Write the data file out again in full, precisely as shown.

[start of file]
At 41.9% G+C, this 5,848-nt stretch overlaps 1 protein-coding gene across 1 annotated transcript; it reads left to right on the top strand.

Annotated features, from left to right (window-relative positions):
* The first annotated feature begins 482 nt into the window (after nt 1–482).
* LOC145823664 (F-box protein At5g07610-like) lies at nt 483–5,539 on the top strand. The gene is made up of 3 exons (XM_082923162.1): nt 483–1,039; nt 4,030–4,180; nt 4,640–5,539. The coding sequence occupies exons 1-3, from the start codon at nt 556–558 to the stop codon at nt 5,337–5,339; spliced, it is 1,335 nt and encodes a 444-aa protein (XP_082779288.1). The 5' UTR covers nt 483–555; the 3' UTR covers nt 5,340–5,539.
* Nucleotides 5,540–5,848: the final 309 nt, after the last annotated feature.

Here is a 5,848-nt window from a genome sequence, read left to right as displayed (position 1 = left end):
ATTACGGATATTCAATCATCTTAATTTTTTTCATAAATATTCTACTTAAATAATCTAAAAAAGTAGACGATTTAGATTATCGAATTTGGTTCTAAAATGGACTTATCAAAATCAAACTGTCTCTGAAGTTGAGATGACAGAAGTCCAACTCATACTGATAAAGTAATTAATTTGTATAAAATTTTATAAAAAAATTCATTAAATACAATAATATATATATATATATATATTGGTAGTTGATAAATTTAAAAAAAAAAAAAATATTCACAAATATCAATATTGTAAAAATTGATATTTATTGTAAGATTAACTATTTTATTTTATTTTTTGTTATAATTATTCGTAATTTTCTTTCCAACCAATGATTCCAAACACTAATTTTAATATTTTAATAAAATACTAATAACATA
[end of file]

At 41.9% G+C, this 5,848-nt stretch overlaps 1 protein-coding gene across 1 annotated transcript; it reads left to right on the top strand.

Annotated features, from left to right (window-relative positions):
* The first annotated feature begins 482 nt into the window (after nt 1–482).
* LOC145823664 (F-box protein At5g07610-like) lies at nt 483–5,539 on the top strand. The gene is made up of 3 exons (XM_082923162.1): nt 483–1,039; nt 4,030–4,180; nt 4,640–5,539. The coding sequence occupies exons 1-3, from the start codon at nt 556–558 to the stop codon at nt 5,337–5,339; spliced, it is 1,335 nt and encodes a 444-aa protein (XP_082779288.1). The 5' UTR covers nt 483–555; the 3' UTR covers nt 5,340–5,539.
* Nucleotides 5,540–5,848: the final 309 nt, after the last annotated feature.

Here is a 5,848-nt window from a genome sequence, read left to right as displayed (position 1 = left end):
ATTACGGATATTCAATCATCTTAATTTTTTTCATAAATATTCTACTTAAATAATCTAAAAAAGTAGACGATTTAGATTATCGAATTTGGTTCTAAAATGGACTTATCAAAATCAAACTGTCTCTGAAGTTGAGATGACAGAAGTCCAACTCATACTGATAAAGTAATTAATTTGTATAAAATTTTATAAAAAAATTCATTAAATACAATAATATATATATATATATATATTGGTAGTTGATAAATTTAAAAAAAAAAAAAATATTCACAAATATCAATATTGTAAAAATTGATATTTATTGTAAGATTAACTATTTTATTTTATTTTTTGTTATAATTATTCGTAATTTTCTTTCCAACCAATGATTCCAAACACTAATTTTAATATTTTAATAAAATACTAATAACATA